Ectopic expression of human thymosin β4 confers resistance to Legionella pneumophila during pulmonary and systemic infection in mice

Bonggoo Park, Min Hwa Shin, Jiyoung Kim, Gayoung Park, Yun Kyoung Ryu, Jae Wook Lee, Tae Jin Kim, Eun Yi Moon, Kyung Mi Lee

Research output: Contribution to journalArticlepeer-review

3 Citations (Scopus)


Thymosin beta-4 (Tβ4) is an actin-sequestering peptide that plays important roles in regeneration and remodeling of injured tissues. However, its function in a naturally occurring pathogenic bacterial infection model has remained elusive. We adopted Tβ4-overexpressing transgenic (Tg) mice to investigate the role of Tβ4 in acute pulmonary infection and systemic sepsis caused by Legionella pneumophila. Upon infection, Tβ4-Tg mice demonstrated significantly lower bacterial loads in the lung, less hyaline membranes and necrotic abscess, with lower interstitial infiltration of neutrophils, CD41, and CD81 T cells. Bronchoalveolar lavage fluid of Tβ4-Tg mice possessed higher bactericidal activity against exogenously added L. pneumophila, suggesting that constitutive expression of Tβ4 could efficiently control L. pneumophila. Furthermore, qPCR analysis of lung homogenates demonstrated significant reduction of interleukin 1 beta (IL-1b) and tumor necrosis factor alpha (TNF-a), which primarily originate from lung macrophages, in Tβ4-Tg mice after pulmonary infection. Upon L. pneumophila challenge of bone marrowderived macrophages (BMDM) in vitro, secretion of IL-1b and TNF-a proteins was also reduced in Tβ4-Tg macrophages, without affecting their survival. The anti-inflammatory effects of BMDM in Tβ4-Tg mice on each cytokine were affected when triggering with tlr2, tlr4, tlr5, or tlr9 ligands, suggesting that anti-inflammatory effects of Tβ4 are likely mediated by the reduced activation of Toll-like receptors (TLR). Finally, Tβ4-Tg mice in a systemic sepsis model were protected from L. pneumophila-induced lethality compared to wild-type controls. Therefore, Tβ4 confers effective resistance against L. pneumophila via two pathways, a bactericidal and an anti-inflammatory pathway, which can be harnessed to treat acute pneumonia and septic conditions caused by L. pneumophila in humans.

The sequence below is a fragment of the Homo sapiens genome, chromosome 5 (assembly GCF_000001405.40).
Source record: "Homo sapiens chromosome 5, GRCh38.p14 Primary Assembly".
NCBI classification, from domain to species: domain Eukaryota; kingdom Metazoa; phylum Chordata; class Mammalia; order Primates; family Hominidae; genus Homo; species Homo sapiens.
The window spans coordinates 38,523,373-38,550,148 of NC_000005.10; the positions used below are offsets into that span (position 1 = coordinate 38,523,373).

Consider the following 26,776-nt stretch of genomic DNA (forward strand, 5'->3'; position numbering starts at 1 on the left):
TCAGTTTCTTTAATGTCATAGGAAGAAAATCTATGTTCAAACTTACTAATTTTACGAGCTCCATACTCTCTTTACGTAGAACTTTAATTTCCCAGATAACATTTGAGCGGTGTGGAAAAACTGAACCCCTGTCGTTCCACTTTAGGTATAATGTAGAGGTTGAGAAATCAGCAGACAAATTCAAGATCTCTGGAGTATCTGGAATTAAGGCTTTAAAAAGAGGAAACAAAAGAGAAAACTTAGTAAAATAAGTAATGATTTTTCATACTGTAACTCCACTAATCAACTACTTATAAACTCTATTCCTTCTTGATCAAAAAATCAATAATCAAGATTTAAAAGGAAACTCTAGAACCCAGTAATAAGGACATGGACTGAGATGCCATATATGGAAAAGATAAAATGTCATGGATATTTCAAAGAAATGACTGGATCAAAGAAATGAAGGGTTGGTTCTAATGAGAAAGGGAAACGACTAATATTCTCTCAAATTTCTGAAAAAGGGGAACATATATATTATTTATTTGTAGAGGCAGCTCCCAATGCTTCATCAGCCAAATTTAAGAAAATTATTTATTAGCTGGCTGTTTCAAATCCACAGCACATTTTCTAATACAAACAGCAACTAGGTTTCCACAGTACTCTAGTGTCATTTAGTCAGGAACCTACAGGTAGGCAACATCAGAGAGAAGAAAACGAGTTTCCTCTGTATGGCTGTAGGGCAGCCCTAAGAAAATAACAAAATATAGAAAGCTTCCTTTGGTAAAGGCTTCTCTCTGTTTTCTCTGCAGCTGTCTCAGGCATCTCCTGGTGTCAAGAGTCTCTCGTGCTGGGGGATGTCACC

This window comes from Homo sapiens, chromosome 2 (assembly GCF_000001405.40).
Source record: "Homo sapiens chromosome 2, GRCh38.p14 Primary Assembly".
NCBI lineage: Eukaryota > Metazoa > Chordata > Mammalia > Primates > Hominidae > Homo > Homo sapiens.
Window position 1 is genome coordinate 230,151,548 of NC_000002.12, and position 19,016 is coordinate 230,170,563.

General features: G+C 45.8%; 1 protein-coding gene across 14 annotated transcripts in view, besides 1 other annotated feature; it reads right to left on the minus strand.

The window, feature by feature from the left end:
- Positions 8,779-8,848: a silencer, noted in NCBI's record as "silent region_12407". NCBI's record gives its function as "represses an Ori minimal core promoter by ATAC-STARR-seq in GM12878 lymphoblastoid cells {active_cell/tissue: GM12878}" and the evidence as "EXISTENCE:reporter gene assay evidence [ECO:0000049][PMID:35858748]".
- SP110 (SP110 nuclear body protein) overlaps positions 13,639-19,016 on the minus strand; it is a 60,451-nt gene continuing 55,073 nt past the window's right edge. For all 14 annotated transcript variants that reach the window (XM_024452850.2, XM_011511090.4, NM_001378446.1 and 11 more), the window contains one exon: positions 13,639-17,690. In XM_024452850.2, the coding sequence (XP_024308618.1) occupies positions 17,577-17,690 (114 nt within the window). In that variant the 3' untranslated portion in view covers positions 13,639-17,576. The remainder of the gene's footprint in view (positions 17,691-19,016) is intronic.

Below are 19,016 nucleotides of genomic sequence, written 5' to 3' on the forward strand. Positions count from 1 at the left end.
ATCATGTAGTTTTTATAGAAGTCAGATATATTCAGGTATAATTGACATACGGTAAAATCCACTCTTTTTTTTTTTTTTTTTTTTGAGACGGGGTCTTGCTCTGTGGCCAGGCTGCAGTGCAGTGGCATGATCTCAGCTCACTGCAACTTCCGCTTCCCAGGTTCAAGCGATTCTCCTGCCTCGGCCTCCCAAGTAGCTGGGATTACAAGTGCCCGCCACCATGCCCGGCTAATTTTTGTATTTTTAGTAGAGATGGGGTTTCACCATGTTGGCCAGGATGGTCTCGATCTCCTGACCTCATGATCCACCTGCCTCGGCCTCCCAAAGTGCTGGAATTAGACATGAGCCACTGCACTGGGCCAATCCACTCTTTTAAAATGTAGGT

Original languageEnglish
Article numbere00735
JournalInfection and Immunity
Issue number4
Publication statusPublished - 2021 Apr


  • Anti-inflammatory
  • Bactericidal
  • Legionella pneumophila
  • Pulmonary infection
  • Sepsis
  • Thymosin β4

ASJC Scopus subject areas

  • Parasitology
  • Microbiology
  • Immunology
  • Infectious Diseases


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